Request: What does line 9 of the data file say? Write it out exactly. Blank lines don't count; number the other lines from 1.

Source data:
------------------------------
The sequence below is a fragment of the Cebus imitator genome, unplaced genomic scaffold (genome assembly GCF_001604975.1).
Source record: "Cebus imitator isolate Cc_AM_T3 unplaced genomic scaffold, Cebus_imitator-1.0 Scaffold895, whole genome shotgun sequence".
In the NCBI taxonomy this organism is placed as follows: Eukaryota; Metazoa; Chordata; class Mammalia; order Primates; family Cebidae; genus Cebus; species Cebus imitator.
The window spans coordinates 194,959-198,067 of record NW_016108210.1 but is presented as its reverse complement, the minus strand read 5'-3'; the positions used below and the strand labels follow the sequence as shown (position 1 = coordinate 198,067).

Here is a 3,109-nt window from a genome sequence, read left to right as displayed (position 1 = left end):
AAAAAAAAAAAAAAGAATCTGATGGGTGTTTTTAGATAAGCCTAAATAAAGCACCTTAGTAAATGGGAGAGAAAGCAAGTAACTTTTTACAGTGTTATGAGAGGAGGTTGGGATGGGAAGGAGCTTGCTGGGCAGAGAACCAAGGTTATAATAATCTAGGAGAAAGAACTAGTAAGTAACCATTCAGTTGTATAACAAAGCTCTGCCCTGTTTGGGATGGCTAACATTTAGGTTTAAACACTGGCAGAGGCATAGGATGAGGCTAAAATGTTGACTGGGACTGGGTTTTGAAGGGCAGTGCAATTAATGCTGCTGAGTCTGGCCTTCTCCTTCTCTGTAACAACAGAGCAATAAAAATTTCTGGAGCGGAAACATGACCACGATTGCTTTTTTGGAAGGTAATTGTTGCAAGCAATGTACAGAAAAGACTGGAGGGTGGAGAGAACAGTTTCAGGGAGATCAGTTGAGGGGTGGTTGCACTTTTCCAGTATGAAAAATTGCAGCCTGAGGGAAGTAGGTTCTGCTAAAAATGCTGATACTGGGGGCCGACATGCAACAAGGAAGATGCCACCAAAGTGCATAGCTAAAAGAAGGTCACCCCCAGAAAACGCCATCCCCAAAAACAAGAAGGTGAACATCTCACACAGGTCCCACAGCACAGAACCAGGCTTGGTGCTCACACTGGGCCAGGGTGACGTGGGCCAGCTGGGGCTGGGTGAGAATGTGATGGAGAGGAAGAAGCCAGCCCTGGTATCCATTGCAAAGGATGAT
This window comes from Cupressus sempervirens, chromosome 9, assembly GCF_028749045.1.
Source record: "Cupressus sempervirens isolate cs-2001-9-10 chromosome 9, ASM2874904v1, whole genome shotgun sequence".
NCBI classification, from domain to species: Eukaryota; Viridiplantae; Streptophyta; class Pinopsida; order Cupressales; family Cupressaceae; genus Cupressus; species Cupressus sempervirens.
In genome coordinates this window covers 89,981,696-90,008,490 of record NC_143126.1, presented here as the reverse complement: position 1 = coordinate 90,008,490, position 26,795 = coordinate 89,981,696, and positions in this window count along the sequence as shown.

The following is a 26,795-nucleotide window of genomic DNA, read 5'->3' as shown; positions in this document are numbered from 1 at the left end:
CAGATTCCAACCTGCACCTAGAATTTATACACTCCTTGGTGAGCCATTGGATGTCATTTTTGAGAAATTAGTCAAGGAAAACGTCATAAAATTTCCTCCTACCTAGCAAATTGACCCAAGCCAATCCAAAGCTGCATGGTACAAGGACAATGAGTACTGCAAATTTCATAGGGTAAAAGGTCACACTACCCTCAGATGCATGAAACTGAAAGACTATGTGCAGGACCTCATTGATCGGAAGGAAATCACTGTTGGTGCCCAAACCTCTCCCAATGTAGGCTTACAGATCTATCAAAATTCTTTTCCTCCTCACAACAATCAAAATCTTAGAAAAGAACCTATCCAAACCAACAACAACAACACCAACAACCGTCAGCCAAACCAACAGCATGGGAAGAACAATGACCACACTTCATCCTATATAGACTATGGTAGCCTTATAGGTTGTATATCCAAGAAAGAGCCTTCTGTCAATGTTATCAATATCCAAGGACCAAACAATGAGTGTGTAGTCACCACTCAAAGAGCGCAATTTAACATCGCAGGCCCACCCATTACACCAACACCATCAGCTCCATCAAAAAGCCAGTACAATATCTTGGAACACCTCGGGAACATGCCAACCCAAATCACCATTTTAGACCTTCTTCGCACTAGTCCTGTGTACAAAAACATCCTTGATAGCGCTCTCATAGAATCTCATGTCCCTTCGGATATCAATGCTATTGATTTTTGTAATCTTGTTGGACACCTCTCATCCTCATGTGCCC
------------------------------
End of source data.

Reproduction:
NCBI classification, from domain to species: Eukaryota; Viridiplantae; Streptophyta; class Pinopsida; order Cupressales; family Cupressaceae; genus Cupressus; species Cupressus sempervirens.